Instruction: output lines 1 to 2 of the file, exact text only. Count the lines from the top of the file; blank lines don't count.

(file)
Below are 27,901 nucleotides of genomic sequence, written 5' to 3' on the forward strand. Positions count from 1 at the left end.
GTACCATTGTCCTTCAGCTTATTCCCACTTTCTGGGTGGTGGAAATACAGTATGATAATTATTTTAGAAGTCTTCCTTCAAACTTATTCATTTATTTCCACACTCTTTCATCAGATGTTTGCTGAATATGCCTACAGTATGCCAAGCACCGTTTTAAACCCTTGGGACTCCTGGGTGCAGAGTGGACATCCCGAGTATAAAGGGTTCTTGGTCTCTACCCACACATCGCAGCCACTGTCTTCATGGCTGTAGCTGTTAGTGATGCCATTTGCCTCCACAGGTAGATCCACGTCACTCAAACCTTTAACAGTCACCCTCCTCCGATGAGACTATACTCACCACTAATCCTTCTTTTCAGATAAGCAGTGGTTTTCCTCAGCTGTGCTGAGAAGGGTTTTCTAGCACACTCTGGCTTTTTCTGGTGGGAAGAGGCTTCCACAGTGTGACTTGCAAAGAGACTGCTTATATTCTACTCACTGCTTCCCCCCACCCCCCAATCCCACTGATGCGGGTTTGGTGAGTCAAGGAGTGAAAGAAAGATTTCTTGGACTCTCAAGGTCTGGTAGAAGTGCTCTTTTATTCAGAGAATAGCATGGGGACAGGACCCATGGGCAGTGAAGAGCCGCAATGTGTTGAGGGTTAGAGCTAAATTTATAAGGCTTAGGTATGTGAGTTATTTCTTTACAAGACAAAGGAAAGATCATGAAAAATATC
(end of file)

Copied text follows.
Below are 27,901 nucleotides of genomic sequence, written 5' to 3' on the forward strand. Positions count from 1 at the left end.
GTACCATTGTCCTTCAGCTTATTCCCACTTTCTGGGTGGTGGAAATACAGTATGATAATTATTTTAGAAGTCTTCCTTCAAACTTATTCATTTATTTCCACACTCTTTCATCAGATGTTTGCTGAATATGCCTACAGTATGCCAAGCACCGTTTTAAACCCTTGGGACTCCTGGGTGCAGAGTGGACATCCCGAGTATAAAGGGTTCTTGGTCTCTACCCACACATCGCAGCCACTGTCTTCATGGCTGTAGCTGTTAGTGATGCCATTTGCCTCCACAGGTAGATCCACGTCACTCAAACCTTTAACAGTCACCCTCCTCCGATGAGACTATACTCACCACTAATCCTTCTTTTCAGATAAGCAGTGGTTTTCCTCAGCTGTGCTGAGAAGGGTTTTCTAGCACACTCTGGCTTTTTCTGGTGGGAAGAGGCTTCCACAGTGTGACTTGCAAAGAGACTGCTTATATTCTACTCACTGCTTCCCCCCACCCCCCAATCCCACTGATGCGGGTTTGGTGAGTCAAGGAGTGAAAGAAAGATTTCTTGGACTCTCAAGGTCTGGTAGAAGTGCTCTTTTATTCAGAGAATAGCATGGGGACAGGACCCATGGGCAGTGAAGAGCCGCAATGTGTTGAGGGTTAGAGCTAAATTTATAAGGCTTAGGTATGTGAGTTATTTCTTTACAAGACAAAGGAAAGATCATGAAAAATATC